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      Second opinion in thyroid fine-needle aspiration biopsy by the Bethesda system.
      To our knowledge, this is the largest evaluation of second opinions across several specialties. The number of requests for second opinions varied substantially between different specialties, ranging from only a handful of requests in family medicine and in sleep medicine to more than 1000 requests for orthopedic issues. Additionally, the proportion of resulting changes in diagnosis and treatment differed widely by specialty, although treatment changes occurred more often than diagnostic changes in every specialty.
      Our findings have important implications for future use of second opinions. First, there is a growing appreciation of diagnostic error. Recent estimates in US ambulatory care settings suggest that 1 in 20 patients will experience a diagnostic error annually.
      • Singh H.
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      The frequency of diagnostic errors in outpatient care: estimations from three large observational studies involving US adult populations.
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      Although patient satisfaction with the program was very high, consistent with existing evidence,
      • Payne V.L.
      • Singh H.
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      • Graber M.L.
      Patient-initiated second opinions: systematic review of characteristics and impact on diagnosis, treatment, and satisfaction.
      patients did not always follow the second opinion. This suggests that in these cases the patients may be either trusting their initial advice or somehow integrating the advice obtained from their original providers with the new information. Additional research could determine why patients decide to choose one opinion versus the other. For example, some patients might be more engaged in their own care and independently evaluate the wisdom of the second-opinion advice provided.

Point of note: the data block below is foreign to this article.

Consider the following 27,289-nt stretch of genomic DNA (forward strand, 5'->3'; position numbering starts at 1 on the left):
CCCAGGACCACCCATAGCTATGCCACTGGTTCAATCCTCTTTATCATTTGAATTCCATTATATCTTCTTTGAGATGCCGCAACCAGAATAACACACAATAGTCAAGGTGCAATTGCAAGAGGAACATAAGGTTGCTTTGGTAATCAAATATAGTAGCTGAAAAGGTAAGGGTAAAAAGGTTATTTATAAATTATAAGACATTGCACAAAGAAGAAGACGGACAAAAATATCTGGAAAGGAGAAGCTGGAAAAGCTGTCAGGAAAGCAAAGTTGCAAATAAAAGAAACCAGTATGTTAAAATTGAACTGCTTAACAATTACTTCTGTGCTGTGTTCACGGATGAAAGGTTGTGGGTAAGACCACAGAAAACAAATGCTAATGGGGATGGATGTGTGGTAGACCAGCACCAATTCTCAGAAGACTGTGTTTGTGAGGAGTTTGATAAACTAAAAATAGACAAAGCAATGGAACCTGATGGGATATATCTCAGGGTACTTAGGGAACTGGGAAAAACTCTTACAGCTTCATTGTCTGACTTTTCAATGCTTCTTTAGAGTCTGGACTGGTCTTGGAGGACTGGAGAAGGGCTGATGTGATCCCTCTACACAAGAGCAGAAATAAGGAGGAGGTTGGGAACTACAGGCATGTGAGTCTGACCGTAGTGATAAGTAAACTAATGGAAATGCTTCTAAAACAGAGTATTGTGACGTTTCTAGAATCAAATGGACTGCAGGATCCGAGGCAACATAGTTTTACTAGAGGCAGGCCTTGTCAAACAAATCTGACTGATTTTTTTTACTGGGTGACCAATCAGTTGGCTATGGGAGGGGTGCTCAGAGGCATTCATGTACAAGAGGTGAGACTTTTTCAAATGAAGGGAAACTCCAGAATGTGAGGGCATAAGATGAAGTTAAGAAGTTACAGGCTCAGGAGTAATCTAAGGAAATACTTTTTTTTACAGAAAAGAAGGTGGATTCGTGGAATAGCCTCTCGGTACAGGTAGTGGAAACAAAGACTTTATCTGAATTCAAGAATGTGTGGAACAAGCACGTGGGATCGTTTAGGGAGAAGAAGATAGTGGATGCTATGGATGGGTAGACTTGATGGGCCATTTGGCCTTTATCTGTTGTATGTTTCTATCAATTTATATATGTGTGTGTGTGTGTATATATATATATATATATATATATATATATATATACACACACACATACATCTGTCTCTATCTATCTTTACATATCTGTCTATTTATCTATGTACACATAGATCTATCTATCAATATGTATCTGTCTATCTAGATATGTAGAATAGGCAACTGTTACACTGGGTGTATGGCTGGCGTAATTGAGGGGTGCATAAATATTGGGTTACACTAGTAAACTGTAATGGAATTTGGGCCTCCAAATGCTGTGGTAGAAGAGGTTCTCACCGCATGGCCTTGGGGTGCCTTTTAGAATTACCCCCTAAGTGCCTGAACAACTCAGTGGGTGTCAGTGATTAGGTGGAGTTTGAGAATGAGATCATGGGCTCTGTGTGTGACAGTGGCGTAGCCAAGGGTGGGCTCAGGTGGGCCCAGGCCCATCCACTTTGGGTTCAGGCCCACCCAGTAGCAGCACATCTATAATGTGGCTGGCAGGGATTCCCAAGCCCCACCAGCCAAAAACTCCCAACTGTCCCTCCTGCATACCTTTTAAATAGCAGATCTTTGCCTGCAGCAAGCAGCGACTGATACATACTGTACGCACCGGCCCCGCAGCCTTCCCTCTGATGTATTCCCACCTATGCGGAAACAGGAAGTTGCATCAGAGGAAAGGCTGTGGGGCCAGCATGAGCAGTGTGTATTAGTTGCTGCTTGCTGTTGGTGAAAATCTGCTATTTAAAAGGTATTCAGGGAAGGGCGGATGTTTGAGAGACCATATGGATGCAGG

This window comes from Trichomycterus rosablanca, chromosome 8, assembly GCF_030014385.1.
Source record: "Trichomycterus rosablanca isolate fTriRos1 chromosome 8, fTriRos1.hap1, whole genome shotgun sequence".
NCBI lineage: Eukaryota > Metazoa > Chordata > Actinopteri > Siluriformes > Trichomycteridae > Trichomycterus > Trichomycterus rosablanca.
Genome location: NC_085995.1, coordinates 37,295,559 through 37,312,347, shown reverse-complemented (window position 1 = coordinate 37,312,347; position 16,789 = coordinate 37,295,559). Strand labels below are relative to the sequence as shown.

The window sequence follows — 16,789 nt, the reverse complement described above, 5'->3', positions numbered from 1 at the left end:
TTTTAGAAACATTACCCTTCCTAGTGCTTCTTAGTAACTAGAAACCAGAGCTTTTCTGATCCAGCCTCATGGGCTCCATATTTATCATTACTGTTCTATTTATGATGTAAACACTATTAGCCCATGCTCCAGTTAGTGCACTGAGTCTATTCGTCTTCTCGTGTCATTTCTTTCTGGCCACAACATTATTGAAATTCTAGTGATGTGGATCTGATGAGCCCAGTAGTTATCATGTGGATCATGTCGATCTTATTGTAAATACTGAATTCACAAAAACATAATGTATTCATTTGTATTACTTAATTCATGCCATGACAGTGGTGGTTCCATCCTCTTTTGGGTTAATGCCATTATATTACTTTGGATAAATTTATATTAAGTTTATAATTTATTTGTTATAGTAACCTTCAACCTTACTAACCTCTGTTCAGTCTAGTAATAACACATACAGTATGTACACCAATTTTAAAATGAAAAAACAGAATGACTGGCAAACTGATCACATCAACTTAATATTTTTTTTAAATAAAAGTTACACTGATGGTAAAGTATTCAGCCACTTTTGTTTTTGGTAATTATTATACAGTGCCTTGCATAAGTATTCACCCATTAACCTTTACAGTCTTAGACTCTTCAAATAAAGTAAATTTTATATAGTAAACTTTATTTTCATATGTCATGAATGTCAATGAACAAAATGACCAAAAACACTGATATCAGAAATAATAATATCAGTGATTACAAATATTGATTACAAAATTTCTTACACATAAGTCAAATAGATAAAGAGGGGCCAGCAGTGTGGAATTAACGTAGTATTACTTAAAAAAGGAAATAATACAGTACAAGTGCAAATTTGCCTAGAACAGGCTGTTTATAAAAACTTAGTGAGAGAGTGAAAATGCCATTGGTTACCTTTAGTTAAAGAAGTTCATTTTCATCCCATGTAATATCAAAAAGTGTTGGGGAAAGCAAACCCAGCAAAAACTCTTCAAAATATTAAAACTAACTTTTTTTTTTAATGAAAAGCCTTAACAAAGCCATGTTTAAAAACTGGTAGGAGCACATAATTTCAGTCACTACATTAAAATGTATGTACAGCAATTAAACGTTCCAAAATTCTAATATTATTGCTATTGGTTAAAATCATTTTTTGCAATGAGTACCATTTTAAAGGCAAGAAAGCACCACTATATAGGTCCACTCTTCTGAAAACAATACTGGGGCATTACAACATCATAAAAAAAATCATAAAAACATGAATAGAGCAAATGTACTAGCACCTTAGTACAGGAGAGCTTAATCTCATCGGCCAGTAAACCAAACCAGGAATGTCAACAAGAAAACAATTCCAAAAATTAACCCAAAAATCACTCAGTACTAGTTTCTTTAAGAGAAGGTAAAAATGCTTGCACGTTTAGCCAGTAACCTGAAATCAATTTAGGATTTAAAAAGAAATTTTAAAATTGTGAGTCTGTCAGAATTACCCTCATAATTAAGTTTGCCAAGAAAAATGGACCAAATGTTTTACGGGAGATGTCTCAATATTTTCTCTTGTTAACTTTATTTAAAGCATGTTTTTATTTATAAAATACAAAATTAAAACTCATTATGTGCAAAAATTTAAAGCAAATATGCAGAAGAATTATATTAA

Our analyses and its application have several limitations because of our focus on a single second-opinion program. First, the grading of whether diagnoses or treatment recommendations changed and the impact of the second opinions was conducted by internal program staff, allowing for the potential of bias in these evaluations. However, the outcome data were evaluated independently. Second, we did not have data from nonresponders, who might be less satisfied with the program. Third, the second opinions provided in this program were free of charge to the patients, and implications of our study might be limited with respect to other patient populations. Fourth, because patients self-selected second opinions, the frequency of disagreement between the initial advice and the second opinion in this population could be higher than in the general patient population. Fifth, the extensive data gathering, case synthesis, and review process may make replication difficult in other programs. However, we are unaware of a similar large-scale evaluation of any patient-initiated second-opinion program involving multiple specialties, and our study might be useful for other programs geared to help patients with diagnosis- and treatment-related decisions. Last, the study did not include long-term follow-up to confirm whether, in fact, the second opinion was correct, or to verify the impact of the changes made on patient outcomes.
      In conclusion, patient-initiated second opinions led to recommended changes in diagnosis or treatment for a large portion of participants. Second opinions may identify variation in real-world clinical practice, potentially serving as a way to discover errors in diagnosis or in the formulation of treatment plans. Further evaluation, especially data on long-term follow-up of patients, is needed to determine whether second opinions impact clinical outcomes, including the reduction of harm associated with diagnostic or treatment errors.

      Acknowledgment

      The authors thank Best Doctors, Inc. for providing access to their data and for help in verifying the details of their second-opinion process.